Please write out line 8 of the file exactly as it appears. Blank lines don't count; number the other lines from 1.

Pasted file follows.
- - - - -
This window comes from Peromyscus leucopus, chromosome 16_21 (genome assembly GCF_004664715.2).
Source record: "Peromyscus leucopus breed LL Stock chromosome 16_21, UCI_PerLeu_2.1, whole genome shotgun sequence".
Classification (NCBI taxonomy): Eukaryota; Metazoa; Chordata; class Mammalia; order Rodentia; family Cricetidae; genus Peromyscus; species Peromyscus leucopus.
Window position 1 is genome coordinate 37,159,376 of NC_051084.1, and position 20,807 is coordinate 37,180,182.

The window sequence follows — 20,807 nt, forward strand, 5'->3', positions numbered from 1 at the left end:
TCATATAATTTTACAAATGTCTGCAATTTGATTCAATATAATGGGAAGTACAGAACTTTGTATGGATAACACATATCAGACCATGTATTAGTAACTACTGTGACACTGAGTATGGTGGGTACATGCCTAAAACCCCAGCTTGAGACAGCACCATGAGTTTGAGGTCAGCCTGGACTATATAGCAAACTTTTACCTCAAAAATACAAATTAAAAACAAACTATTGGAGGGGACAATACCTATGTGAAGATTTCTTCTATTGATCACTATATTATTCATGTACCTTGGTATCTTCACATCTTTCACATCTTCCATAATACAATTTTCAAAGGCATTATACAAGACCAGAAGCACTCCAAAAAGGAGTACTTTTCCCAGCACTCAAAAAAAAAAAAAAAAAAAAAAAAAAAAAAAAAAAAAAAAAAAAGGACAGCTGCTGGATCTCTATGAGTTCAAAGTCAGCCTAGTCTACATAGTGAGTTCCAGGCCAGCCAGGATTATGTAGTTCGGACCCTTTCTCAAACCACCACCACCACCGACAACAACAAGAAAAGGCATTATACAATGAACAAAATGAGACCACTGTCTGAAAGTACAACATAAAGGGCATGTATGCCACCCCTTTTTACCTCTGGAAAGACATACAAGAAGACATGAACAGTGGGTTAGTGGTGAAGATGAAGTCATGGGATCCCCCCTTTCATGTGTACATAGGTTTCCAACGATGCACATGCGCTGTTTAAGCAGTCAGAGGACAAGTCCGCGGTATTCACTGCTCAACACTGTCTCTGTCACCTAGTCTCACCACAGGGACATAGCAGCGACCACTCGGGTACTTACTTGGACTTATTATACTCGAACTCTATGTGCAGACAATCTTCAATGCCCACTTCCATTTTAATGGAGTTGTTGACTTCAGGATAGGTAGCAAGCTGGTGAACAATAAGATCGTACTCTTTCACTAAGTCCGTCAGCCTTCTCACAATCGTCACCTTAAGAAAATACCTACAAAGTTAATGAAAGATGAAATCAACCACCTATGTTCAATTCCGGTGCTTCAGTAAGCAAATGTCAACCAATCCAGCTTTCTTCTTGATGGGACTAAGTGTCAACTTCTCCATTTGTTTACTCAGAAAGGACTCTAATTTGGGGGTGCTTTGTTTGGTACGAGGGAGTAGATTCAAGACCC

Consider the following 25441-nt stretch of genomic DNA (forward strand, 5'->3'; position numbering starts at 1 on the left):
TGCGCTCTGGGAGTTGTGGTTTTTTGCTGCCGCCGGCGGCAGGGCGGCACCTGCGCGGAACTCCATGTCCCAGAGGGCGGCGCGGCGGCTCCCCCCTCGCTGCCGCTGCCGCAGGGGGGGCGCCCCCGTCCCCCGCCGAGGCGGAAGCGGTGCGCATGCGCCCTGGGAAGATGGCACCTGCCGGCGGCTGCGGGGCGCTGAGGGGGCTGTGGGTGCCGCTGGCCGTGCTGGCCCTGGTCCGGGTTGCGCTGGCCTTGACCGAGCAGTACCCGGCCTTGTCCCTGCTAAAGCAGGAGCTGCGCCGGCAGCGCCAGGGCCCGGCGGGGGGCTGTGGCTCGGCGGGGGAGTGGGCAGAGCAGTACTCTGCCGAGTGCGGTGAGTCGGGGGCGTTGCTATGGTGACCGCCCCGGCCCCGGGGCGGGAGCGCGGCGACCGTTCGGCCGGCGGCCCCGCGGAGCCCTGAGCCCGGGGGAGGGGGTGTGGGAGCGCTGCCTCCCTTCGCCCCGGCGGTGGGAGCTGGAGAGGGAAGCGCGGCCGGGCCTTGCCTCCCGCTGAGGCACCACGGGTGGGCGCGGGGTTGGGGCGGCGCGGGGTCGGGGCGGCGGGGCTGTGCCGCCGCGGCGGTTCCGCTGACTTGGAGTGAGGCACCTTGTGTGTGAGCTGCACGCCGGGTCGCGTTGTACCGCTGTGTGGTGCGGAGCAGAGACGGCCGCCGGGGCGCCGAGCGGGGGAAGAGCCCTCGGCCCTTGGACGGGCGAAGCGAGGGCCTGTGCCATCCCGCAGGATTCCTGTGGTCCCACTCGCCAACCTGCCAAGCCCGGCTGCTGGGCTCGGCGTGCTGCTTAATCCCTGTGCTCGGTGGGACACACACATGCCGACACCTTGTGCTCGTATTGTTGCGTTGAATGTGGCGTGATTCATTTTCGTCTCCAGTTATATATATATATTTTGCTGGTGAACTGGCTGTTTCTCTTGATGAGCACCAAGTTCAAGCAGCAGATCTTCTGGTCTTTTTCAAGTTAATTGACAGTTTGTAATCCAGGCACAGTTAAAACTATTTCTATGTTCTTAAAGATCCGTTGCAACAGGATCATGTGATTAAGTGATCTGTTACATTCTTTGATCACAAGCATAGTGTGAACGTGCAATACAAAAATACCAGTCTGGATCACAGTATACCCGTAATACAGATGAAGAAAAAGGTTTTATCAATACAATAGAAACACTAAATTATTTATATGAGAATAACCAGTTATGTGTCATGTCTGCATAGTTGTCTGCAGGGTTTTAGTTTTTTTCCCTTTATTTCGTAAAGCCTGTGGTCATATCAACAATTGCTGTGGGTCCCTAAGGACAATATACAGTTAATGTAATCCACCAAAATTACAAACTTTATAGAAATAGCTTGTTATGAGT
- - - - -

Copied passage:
TGCGCTCTGGGAGTTGTGGTTTTTTGCTGCCGCCGGCGGCAGGGCGGCACCTGCGCGGAACTCCATGTCCCAGAGGGCGGCGCGGCGGCTCCCCCCTCGCTGCCGCTGCCGCAGGGGGGGCGCCCCCGTCCCCCGCCGAGGCGGAAGCGGTGCGCATGCGCCCTGGGAAGATGGCACCTGCCGGCGGCTGCGGGGCGCTGAGGGGGCTGTGGGTGCCGCTGGCCGTGCTGGCCCTGGTCCGGGTTGCGCTGGCCTTGACCGAGCAGTACCCGGCCTTGTCCCTGCTAAAGCAGGAGCTGCGCCGGCAGCGCCAGGGCCCGGCGGGGGGCTGTGGCTCGGCGGGGGAGTGGGCAGAGCAGTACTCTGCCGAGTGCGGTGAGTCGGGGGCGTTGCTATGGTGACCGCCCCGGCCCCGGGGCGGGAGCGCGGCGACCGTTCGGCCGGCGGCCCCGCGGAGCCCTGAGCCCGGGGGAGGGGGTGTGGGAGCGCTGCCTCCCTTCGCCCCGGCGGTGGGAGCTGGAGAGGGAAGCGCGGCCGGGCCTTGCCTCCCGCTGAGGCACCACGGGTGGGCGCGGGGTTGGGGCGGCGCGGGGTCGGGGCGGCGGGGCTGTGCCGCCGCGGCGGTTCCGCTGACTTGGAGTGAGGCACCTTGTGTGTGAGCTGCACGCCGGGTCGCGTTGTACCGCTGTGTGGTGCGGAGCAGAGACGGCCGCCGGGGCGCCGAGCGGGGGAAGAGCCCTCGGCCCTTGGACGGGCGAAGCGAGGGCCTGTGCCATCCCGCAGGATTCCTGTGGTCCCACTCGCCAACCTGCCAAGCCCGGCTGCTGGGCTCGGCGTGCTGCTTAATCCCTGTGCTCGGTGGGACACACACATGCCGACACCTTGTGCTCGTATTGTTGCGTTGAATGTGGCGTGATTCATTTTCGTCTCCAGTTATATATATATATTTTGCTGGTGAACTGGCTGTTTCTCTTGATGAGCACCAAGTTCAAGCAGCAGATCTTCTGGTCTTTTTCAAGTTAATTGACAGTTTGTAATCCAGGCACAGTTAAAACTATTTCTATGTTCTTAAAGATCCGTTGCAACAGGATCATGTGATTAAGTGATCTGTTACATTCTTTGATCACAAGCATAGTGTGAACGTGCAATACAAAAATACCAGTCTGGATCACAGTATACCCGTAATACAGATGAAGAAAAAGGTTTTATCAATACAATAGAAACACTAAATTATTTATATGAGAATAACCAGTTATGTGTCATGTCTGCATAGTTGTCTGCAGGGTTTTAGTTTTTTTCCCTTTATTTCGTAAAGCCTGTGGTCATATCAACAATTGCTGTGGGTCCCTAAGGACAATATACAGTTAATGTAATCCACCAAAATTACAAACTTTATAGAAATAGCTTGTTATGAGT